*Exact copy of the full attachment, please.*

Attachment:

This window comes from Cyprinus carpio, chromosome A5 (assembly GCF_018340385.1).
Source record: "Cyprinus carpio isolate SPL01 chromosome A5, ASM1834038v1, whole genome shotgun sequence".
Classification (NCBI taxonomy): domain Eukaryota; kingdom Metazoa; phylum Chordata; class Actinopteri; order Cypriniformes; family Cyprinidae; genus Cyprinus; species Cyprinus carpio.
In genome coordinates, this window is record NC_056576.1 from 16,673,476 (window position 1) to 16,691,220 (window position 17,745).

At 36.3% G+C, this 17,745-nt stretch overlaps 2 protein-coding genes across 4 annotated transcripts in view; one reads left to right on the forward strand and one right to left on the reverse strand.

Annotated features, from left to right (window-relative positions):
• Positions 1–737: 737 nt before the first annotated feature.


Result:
This window comes from Cyprinus carpio, chromosome A5 (assembly GCF_018340385.1).
Source record: "Cyprinus carpio isolate SPL01 chromosome A5, ASM1834038v1, whole genome shotgun sequence".
Classification (NCBI taxonomy): domain Eukaryota; kingdom Metazoa; phylum Chordata; class Actinopteri; order Cypriniformes; family Cyprinidae; genus Cyprinus; species Cyprinus carpio.
In genome coordinates, this window is record NC_056576.1 from 16,673,476 (window position 1) to 16,691,220 (window position 17,745).

At 36.3% G+C, this 17,745-nt stretch overlaps 2 protein-coding genes across 4 annotated transcripts in view; one reads left to right on the forward strand and one right to left on the reverse strand.

Annotated features, from left to right (window-relative positions):
• Positions 1–737: 737 nt before the first annotated feature.